For the College’s South Asian Students Association (SASA), April 25 was supposed to be a day to purely celebrate the spring festival Holi. Students gathered on Paresky lawn to throw colored powders at each other in celebration of the festival of colors. However, that very night, news reached Williamstown of the deadly earthquake in Nepal, and SASA quickly changed gears to spring into action.
Spearheading the group’s response was board member Shaan Amin ’15. Amin immediately talked to the chaplain’s office about holding a vigil as his six other board members began planning a five-part response on campus to provide donations and relief for victims of the Nepalese earthquake.
The vigil was the first event that SASA hosted in the following days. On April 30, about 75 to 100 students gathered on Chapin Steps to pray and show solidarity for the victims of the disaster.
“In thinking about the efforts, it’s not really about our group, it’s not about SASA or what we did. It’s about who you’re helping and I think it’s easy to get caught up in, ‘Oh, we’re doing earthquake relief!’ but especially the vigil, it reminded you how many people lost their homes, how many people lost all their support network,” commented Rani Mukherjee ’15, another member of SASA.
Mukherjee’s contribution to the relief efforts was mostly directed through the mango lassi sale during lunchtime outside Paresky on May 4 and May 5. With help from Professor Steven Miller, who guided the group in receiving funding, SASA bought lassi at a discount from Spice Root and marked them up to sell for charity. This effort garnered over $700 in just two days.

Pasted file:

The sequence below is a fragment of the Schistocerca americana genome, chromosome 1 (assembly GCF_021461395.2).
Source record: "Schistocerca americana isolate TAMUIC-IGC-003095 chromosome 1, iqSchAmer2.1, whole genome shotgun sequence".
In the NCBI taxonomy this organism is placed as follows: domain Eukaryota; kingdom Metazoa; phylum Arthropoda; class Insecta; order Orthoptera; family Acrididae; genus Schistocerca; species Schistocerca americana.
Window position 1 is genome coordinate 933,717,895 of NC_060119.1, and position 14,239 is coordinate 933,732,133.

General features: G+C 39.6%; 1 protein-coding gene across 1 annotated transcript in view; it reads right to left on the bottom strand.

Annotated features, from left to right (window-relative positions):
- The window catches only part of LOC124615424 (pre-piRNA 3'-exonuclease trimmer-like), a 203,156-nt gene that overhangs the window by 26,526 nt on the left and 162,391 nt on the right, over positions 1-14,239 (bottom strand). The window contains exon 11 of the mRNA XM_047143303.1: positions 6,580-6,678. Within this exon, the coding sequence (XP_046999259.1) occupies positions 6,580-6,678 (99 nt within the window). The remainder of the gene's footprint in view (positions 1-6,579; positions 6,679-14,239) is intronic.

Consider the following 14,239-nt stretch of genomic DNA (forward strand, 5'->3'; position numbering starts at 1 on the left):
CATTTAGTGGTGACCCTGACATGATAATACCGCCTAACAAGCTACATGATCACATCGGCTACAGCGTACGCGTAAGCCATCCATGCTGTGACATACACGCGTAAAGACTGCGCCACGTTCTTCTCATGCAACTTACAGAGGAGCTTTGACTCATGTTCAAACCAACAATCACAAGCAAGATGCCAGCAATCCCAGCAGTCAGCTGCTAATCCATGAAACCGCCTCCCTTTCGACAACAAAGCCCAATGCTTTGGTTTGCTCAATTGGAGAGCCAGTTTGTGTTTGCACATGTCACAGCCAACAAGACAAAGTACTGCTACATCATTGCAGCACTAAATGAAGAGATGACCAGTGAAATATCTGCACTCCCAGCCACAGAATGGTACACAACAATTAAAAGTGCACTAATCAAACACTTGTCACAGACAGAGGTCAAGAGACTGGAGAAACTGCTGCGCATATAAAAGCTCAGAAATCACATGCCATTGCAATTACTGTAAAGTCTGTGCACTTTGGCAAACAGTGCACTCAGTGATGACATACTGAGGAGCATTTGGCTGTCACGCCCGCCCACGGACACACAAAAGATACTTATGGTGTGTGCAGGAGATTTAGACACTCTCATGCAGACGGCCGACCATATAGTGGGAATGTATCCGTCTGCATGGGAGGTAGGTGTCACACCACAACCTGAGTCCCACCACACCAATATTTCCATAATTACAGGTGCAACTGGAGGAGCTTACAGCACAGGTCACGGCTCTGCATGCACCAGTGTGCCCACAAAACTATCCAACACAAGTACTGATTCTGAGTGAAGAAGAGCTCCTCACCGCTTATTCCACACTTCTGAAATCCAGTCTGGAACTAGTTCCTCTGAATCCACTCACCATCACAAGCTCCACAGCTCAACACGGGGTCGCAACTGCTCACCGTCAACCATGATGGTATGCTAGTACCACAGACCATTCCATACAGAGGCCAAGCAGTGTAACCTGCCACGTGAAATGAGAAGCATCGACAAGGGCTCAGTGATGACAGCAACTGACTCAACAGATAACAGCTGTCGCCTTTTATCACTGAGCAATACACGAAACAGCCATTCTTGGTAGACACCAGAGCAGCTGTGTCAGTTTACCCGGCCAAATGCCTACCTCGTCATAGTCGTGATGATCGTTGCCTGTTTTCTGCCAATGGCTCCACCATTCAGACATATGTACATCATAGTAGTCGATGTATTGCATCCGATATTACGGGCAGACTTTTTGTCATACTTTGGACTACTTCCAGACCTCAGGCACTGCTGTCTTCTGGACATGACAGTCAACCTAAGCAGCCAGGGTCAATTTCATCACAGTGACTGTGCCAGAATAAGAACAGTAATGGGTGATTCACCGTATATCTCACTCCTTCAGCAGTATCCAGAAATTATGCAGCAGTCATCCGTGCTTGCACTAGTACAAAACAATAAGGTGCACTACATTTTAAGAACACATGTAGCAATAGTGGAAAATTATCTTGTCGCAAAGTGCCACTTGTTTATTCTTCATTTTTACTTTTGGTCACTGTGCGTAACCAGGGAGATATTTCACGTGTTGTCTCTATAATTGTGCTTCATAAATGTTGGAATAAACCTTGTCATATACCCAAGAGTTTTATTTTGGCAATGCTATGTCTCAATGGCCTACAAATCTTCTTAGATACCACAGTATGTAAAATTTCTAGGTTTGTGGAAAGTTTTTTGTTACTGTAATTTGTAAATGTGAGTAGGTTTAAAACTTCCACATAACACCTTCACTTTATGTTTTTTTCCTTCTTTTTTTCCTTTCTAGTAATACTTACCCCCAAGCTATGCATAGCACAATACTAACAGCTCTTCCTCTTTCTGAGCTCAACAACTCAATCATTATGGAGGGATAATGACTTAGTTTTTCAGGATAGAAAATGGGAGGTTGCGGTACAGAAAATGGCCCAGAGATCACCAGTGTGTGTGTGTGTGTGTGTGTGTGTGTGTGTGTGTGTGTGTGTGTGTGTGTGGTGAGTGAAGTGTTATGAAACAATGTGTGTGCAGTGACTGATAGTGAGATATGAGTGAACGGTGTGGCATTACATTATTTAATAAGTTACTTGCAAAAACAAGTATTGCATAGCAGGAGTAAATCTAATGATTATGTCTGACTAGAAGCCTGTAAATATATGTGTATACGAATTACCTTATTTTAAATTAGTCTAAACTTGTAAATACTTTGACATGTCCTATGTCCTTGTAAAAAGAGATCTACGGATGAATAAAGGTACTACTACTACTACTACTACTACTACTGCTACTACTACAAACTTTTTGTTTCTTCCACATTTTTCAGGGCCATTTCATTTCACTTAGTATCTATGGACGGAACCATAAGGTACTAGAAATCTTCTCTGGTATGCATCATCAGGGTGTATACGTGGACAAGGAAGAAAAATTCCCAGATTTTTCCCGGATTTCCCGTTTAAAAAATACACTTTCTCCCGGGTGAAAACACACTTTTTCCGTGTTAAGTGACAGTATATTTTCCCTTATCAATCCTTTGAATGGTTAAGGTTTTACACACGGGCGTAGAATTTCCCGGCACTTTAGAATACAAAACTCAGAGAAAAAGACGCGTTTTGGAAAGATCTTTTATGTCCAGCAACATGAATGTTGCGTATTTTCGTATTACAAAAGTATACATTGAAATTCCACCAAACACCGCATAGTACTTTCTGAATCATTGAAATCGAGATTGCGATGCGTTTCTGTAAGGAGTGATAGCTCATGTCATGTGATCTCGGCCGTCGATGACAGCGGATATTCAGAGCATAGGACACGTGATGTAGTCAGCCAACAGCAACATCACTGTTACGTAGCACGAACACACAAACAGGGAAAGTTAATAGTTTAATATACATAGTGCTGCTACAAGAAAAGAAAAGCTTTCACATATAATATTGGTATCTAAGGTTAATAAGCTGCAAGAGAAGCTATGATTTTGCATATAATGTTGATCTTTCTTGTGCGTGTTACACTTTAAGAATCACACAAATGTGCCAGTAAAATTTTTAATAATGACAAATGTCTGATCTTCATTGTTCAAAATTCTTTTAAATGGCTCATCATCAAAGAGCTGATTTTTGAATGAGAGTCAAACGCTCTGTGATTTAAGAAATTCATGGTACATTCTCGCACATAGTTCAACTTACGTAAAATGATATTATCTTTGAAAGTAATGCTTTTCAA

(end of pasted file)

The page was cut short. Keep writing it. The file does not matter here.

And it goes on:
The week before the lassi sale, SASA held a donation drive and tabled every day. In combination with accepting regular donations, students could also pay $15 to enter a 3v3 soccer tournament hosted jointly by SASA and Williams Soccer League on May 3.
“The soccer drive didn’t raise as much money but we were able to partner in tandem with the donation thing so people who had done it for soccer encouraged their friends to donate even if they didn’t play soccer and vice versa,” reported Amin.
Overall, the donation drive raised $700. An impressive $150 was raised just on the day of the soccer tournament on location as people arrived. The biggest moneymaker and the fifth part of the relief efforts was the Mission Dinner for Nepal Relief on May 7. SASA received a percentage of all the money spent through swipes at Mission that night, totaling $1000.
Although there are no students from Nepal on the SASA board, SASA is for all South Asian students on campus including Nepalese students, of whom there are four or five at the College. Getting involved with relief efforts was “non-negotiable” for the group. SASA has done charity work in the past but nothing else this year and never any action on this scale. In total, Amin estimated the efforts earned $2800 to send through OXFAM to Nepal. OXFAM is a well-known international anti-poverty organization which is known for its “direct groundwork.”
“The reason why I spent a ridiculous number of hours planning this – and the other people spent all that time – is we do Holi and all that stuff and it’s a lot of fun for our members and for the campus, but the reason that this was so important to me and us is those sort of things don’t matter if you can’t be there for people when they need you … We haven’t been needed for it often in the past, which is why it’s never been a big thing,” said Amin.
Amin continued, “I’ve spoken about that to the people who I think are gonna have leadership roles next year on the board and they agree this is something we should start trying to do every year – not for Nepal, necessarily, but for different issues in that region like women in India, for example, struggling with abuse and for children in Pakistan who are having trouble getting education and things like that. It’s time to start – in addition to all the fun things because fun things are fun – to do something.”
Mukherjee agreed, “I definitely feel like we tend to focus more on just the fun bigger events …. I think another reason we have a limited amount of events is just manpower. But I think there definitely is so much potential for this group and we definitely have started to go in different directions.”